Very excited to have a piece up on the Harvard Law Review Blog diving into H.R. 1’s redistricting reforms. The post examines some surprising shortcomings in the bill and offers suggestions on how H.R. 1’s redistricting provisions could be strengthened to make sure it truly works #ForThePeople.
Below is a snippet from the introduction. To read the whole post, head on over to the Harvard Law Review Blog!
In 2019, House Democrats unveiled a sweeping electoral reform package, designated “H.R. 1” as a symbolic gesture of the bill’s importance. . . . Fast-forward to 2021 and H.R. 1 now stands a chance of becoming law. Unfortunately, one part of the package may be turn out to be more symbolic now than it was in 2019: redistricting reform.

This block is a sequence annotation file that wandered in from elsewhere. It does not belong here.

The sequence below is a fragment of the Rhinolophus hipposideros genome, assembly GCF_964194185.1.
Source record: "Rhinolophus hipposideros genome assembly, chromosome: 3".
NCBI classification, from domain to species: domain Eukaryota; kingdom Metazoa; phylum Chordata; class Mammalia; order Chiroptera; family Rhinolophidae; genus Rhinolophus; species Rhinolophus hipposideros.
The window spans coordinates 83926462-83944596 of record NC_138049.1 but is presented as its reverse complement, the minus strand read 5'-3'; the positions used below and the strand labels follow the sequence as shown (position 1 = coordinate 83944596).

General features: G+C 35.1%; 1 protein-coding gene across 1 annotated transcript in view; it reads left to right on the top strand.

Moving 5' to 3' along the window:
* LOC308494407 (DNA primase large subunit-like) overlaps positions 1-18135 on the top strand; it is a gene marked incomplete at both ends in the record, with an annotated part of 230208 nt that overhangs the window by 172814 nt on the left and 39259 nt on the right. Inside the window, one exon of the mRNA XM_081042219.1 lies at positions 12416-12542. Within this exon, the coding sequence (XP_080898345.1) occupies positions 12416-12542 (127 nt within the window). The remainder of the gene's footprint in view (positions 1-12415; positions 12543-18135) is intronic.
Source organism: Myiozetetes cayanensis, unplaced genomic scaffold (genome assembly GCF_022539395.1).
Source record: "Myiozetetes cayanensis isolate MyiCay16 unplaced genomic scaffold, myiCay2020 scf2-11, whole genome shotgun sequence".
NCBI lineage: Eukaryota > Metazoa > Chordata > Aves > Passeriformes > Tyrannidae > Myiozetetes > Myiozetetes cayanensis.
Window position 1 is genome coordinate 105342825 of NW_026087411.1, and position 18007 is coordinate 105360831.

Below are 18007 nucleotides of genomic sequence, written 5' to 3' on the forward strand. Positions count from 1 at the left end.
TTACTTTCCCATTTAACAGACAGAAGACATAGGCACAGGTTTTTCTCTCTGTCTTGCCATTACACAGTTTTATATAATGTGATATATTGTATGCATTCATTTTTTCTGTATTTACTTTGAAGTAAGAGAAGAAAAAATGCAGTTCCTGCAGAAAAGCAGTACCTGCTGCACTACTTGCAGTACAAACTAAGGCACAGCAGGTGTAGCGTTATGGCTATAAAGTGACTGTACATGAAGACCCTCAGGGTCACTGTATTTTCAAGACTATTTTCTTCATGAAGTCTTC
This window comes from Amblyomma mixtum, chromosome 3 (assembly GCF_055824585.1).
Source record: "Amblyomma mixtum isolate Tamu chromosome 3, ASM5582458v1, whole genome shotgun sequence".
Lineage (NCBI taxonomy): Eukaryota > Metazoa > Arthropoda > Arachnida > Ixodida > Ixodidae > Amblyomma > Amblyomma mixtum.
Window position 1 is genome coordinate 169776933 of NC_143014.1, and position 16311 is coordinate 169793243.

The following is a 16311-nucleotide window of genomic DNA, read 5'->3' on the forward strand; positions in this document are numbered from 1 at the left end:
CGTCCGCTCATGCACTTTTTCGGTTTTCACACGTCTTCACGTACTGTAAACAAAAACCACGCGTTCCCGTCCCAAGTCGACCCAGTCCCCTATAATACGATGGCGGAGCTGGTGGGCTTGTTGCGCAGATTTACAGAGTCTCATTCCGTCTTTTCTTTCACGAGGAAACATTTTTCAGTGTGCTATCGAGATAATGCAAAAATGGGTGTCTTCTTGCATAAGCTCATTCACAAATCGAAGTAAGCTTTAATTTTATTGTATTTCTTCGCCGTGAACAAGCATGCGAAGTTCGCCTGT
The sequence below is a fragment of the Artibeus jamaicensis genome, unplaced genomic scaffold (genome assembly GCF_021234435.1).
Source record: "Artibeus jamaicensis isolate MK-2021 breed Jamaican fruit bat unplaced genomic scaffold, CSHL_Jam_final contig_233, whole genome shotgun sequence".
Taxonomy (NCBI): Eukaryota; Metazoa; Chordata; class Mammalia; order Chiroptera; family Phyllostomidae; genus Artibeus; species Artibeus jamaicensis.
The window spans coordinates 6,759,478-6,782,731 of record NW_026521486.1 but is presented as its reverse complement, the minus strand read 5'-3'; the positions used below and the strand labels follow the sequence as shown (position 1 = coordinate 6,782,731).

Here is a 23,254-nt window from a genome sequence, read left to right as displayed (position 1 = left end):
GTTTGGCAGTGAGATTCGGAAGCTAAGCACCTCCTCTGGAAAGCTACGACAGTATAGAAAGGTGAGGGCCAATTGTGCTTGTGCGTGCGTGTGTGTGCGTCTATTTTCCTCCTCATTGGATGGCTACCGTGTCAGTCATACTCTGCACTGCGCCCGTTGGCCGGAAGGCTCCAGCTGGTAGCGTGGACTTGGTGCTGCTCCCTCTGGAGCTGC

H.R. 1’s redistricting reforms revolve around the creation of independent commissions [with] a decennial timeline . . . pegged to years “ending in numeral zero.” In 2019, the effective date of the reform applied “with respect to redistricting carried out pursuant to the decennial census conducted during 2020 or any succeeding decennial census.” . . . [T]he most recently introduced version of H.R. 1 pushes off [that] effective date . . . until 2030.
This puts redistricting reform in great peril. Republicans won big in state legislatures in the 2020 elections, which means they will be drawing most congressional districts for the decade to come. And with Rucho v. Common Cause clearing the way for even more radical partisan gerrymandering than the 2010 round, there’s a good chance that H.R. 1’s proposed independent commissions never see the light of day. . . .
All of this is easily avoidable. Democrats should take the redistricting criteria that the commissions are supposed to follow, see § 2413(a), move them up into Part I of Subtitle E, convert them into freestanding requirements for all congressional districts regardless of the entity doing the drawing, and clarify that those requirements are effective upon enactment.